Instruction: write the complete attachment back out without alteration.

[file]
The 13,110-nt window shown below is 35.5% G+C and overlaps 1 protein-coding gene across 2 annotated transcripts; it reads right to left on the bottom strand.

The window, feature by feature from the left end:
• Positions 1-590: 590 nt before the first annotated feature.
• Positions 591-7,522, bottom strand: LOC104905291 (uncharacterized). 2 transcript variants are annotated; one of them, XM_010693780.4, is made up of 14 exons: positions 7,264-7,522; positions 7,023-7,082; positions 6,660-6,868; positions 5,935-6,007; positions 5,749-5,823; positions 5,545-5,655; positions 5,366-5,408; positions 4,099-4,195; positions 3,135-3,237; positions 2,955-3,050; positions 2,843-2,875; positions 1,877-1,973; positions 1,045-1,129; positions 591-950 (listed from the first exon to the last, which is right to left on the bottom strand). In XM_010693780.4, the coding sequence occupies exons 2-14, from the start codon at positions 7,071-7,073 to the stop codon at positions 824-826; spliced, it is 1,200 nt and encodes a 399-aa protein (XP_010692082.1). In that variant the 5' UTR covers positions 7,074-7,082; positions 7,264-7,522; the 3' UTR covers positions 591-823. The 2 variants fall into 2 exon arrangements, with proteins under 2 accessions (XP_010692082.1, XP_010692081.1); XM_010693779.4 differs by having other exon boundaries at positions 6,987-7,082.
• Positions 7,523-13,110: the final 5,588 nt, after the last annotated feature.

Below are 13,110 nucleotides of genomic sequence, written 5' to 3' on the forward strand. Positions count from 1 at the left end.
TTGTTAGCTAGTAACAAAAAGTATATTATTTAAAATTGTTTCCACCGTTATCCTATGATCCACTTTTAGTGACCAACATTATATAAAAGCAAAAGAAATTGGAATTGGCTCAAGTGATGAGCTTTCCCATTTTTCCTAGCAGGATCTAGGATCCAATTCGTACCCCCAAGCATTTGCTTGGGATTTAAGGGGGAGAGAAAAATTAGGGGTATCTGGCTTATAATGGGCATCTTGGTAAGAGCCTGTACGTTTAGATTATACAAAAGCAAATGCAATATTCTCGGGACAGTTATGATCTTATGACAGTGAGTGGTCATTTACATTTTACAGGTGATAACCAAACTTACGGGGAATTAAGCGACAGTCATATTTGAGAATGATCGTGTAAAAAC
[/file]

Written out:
The 13,110-nt window shown below is 35.5% G+C and overlaps 1 protein-coding gene across 2 annotated transcripts; it reads right to left on the bottom strand.

The window, feature by feature from the left end:
• Positions 1-590: 590 nt before the first annotated feature.
• Positions 591-7,522, bottom strand: LOC104905291 (uncharacterized). 2 transcript variants are annotated; one of them, XM_010693780.4, is made up of 14 exons: positions 7,264-7,522; positions 7,023-7,082; positions 6,660-6,868; positions 5,935-6,007; positions 5,749-5,823; positions 5,545-5,655; positions 5,366-5,408; positions 4,099-4,195; positions 3,135-3,237; positions 2,955-3,050; positions 2,843-2,875; positions 1,877-1,973; positions 1,045-1,129; positions 591-950 (listed from the first exon to the last, which is right to left on the bottom strand). In XM_010693780.4, the coding sequence occupies exons 2-14, from the start codon at positions 7,071-7,073 to the stop codon at positions 824-826; spliced, it is 1,200 nt and encodes a 399-aa protein (XP_010692082.1). In that variant the 5' UTR covers positions 7,074-7,082; positions 7,264-7,522; the 3' UTR covers positions 591-823. The 2 variants fall into 2 exon arrangements, with proteins under 2 accessions (XP_010692082.1, XP_010692081.1); XM_010693779.4 differs by having other exon boundaries at positions 6,987-7,082.
• Positions 7,523-13,110: the final 5,588 nt, after the last annotated feature.

Below are 13,110 nucleotides of genomic sequence, written 5' to 3' on the forward strand. Positions count from 1 at the left end.
TTGTTAGCTAGTAACAAAAAGTATATTATTTAAAATTGTTTCCACCGTTATCCTATGATCCACTTTTAGTGACCAACATTATATAAAAGCAAAAGAAATTGGAATTGGCTCAAGTGATGAGCTTTCCCATTTTTCCTAGCAGGATCTAGGATCCAATTCGTACCCCCAAGCATTTGCTTGGGATTTAAGGGGGAGAGAAAAATTAGGGGTATCTGGCTTATAATGGGCATCTTGGTAAGAGCCTGTACGTTTAGATTATACAAAAGCAAATGCAATATTCTCGGGACAGTTATGATCTTATGACAGTGAGTGGTCATTTACATTTTACAGGTGATAACCAAACTTACGGGGAATTAAGCGACAGTCATATTTGAGAATGATCGTGTAAAAAC